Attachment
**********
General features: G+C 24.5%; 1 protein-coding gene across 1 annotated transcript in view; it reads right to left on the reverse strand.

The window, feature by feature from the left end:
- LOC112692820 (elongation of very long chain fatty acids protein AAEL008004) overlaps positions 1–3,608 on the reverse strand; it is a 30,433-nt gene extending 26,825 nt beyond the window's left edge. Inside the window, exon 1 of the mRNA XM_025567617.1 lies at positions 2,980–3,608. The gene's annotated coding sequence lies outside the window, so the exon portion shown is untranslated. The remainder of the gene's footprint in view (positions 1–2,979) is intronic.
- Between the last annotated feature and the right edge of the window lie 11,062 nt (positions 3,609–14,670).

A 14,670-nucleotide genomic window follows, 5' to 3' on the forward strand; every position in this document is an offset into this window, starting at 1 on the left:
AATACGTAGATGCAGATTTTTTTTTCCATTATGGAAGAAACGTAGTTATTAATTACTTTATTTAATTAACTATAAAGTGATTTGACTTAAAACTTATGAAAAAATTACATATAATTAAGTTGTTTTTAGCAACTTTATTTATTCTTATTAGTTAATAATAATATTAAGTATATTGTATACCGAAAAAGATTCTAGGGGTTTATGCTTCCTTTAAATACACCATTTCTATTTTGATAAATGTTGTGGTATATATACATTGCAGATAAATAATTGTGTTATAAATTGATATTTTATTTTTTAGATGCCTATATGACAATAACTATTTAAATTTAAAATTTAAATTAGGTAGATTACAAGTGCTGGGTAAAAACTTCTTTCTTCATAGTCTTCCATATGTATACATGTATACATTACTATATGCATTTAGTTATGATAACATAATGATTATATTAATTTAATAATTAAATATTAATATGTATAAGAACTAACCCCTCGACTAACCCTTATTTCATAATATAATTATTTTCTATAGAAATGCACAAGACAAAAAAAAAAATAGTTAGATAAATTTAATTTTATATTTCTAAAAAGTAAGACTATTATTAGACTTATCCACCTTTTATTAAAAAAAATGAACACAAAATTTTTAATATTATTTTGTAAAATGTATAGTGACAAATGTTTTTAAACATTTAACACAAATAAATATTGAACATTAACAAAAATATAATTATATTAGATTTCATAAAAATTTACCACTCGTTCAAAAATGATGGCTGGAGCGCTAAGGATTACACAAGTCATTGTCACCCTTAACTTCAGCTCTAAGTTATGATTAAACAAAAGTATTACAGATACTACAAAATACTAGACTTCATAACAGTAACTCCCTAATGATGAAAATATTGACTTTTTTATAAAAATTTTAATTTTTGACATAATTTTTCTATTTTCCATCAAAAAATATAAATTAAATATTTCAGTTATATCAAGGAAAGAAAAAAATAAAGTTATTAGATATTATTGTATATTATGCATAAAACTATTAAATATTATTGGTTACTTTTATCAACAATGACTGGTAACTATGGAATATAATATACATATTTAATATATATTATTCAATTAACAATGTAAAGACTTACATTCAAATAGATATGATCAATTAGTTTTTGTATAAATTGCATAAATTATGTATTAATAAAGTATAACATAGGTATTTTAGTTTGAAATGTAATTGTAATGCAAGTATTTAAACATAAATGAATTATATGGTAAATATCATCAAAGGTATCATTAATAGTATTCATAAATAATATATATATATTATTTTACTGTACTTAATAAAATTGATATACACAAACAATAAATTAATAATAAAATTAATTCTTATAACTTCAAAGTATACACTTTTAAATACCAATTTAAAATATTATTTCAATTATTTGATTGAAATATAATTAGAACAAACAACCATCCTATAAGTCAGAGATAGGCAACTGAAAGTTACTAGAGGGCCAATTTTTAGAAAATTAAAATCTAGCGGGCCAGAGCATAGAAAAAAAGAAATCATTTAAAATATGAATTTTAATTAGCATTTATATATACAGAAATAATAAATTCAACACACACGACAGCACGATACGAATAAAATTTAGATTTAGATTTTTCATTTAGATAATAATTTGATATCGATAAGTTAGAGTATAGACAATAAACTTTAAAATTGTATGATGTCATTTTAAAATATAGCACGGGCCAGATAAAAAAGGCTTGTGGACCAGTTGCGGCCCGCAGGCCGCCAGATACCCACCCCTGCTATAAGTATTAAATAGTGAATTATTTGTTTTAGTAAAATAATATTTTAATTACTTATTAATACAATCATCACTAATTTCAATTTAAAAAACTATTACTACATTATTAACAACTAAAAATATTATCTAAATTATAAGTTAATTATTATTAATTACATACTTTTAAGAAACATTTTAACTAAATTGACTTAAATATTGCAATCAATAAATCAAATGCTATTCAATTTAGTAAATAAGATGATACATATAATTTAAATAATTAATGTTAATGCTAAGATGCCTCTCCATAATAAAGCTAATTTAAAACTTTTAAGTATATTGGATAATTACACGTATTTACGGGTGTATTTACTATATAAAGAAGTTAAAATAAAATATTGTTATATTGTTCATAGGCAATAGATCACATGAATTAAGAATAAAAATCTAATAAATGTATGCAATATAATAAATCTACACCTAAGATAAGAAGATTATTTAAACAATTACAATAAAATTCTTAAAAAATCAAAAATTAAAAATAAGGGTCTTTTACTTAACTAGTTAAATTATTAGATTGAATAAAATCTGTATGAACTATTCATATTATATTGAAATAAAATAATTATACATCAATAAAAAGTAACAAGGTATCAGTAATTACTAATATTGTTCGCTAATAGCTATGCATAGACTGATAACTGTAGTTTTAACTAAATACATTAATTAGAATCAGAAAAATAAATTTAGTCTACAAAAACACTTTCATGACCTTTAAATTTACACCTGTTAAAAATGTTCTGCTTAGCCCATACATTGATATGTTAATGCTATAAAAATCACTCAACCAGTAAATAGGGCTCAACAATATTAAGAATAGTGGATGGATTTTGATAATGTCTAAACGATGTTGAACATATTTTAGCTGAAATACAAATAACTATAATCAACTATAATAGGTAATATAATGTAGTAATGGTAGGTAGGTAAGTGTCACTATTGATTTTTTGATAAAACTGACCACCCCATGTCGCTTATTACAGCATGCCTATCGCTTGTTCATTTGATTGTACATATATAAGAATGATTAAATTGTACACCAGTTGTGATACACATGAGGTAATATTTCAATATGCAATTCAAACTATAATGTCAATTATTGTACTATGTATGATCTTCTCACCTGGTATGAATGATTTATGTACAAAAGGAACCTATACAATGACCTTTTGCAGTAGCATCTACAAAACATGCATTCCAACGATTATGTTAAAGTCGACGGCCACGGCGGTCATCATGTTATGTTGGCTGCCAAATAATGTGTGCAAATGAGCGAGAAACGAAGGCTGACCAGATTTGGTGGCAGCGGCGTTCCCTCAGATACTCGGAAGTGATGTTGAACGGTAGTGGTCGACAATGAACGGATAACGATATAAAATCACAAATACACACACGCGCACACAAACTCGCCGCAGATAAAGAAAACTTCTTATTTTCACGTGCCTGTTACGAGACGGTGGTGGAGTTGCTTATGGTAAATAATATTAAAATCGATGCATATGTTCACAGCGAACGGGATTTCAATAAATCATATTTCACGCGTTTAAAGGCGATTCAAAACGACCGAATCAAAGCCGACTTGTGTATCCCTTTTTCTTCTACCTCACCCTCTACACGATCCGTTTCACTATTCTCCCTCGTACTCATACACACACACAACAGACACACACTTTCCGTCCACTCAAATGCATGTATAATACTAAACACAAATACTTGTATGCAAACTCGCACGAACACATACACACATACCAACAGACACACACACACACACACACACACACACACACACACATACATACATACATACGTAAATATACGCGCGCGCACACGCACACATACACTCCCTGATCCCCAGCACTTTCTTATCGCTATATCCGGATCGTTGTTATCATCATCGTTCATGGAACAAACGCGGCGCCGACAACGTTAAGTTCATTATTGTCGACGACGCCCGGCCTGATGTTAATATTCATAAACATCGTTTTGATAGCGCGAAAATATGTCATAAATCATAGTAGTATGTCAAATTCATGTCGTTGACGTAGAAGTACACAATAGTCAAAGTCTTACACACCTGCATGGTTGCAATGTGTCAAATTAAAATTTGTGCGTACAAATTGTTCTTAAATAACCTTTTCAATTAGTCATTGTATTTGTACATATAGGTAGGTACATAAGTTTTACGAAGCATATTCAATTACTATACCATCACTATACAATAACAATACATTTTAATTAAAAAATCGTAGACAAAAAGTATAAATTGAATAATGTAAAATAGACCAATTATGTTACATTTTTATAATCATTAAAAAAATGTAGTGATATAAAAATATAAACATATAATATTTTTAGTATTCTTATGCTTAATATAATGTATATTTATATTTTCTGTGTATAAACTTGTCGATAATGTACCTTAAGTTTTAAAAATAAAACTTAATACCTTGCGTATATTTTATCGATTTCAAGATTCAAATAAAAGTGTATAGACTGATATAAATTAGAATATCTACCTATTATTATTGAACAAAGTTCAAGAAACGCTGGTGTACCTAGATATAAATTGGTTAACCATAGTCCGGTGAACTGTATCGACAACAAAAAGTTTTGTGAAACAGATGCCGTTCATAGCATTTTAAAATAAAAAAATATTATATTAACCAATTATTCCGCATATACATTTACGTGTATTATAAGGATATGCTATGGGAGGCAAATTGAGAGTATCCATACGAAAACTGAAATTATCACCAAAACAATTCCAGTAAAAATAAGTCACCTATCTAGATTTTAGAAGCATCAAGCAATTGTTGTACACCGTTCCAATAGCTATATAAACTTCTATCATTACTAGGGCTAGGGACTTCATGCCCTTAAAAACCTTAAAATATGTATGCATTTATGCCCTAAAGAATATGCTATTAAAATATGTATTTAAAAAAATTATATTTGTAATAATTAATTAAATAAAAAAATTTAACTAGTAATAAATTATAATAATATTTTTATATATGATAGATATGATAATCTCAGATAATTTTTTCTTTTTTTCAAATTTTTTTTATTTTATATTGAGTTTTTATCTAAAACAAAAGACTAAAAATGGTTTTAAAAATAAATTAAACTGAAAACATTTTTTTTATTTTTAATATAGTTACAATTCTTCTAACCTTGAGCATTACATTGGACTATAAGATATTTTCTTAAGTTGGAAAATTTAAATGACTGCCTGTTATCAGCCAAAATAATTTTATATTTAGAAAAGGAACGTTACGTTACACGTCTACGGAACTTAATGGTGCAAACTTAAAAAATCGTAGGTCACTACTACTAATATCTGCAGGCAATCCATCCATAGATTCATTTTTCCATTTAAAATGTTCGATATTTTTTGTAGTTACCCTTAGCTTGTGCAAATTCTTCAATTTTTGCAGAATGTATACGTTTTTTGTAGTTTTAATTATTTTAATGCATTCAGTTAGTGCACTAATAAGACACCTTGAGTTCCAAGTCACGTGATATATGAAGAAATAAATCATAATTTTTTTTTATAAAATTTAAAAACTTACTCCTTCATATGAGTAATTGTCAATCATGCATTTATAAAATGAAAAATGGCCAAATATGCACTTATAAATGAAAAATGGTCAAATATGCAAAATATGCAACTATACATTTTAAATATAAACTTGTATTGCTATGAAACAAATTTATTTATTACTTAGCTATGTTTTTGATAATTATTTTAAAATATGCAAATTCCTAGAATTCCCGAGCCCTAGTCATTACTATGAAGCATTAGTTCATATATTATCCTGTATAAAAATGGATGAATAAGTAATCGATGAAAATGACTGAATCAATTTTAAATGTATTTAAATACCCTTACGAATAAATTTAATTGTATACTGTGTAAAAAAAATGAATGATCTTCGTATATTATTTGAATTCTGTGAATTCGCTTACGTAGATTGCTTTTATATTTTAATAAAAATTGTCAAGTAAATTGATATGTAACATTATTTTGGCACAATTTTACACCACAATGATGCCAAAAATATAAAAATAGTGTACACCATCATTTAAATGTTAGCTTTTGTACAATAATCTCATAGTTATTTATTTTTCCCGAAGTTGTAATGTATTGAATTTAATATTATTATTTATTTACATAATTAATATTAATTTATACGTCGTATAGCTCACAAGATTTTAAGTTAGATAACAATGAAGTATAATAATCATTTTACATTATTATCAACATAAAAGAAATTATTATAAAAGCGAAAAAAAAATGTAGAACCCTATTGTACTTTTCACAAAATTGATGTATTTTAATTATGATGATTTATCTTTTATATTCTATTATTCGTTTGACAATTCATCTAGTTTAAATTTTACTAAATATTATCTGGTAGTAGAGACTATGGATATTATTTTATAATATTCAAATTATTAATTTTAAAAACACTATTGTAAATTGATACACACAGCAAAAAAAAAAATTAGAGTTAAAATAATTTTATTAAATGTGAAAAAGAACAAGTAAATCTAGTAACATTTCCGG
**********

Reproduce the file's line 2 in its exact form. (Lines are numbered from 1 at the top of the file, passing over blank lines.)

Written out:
The window, feature by feature from the left end: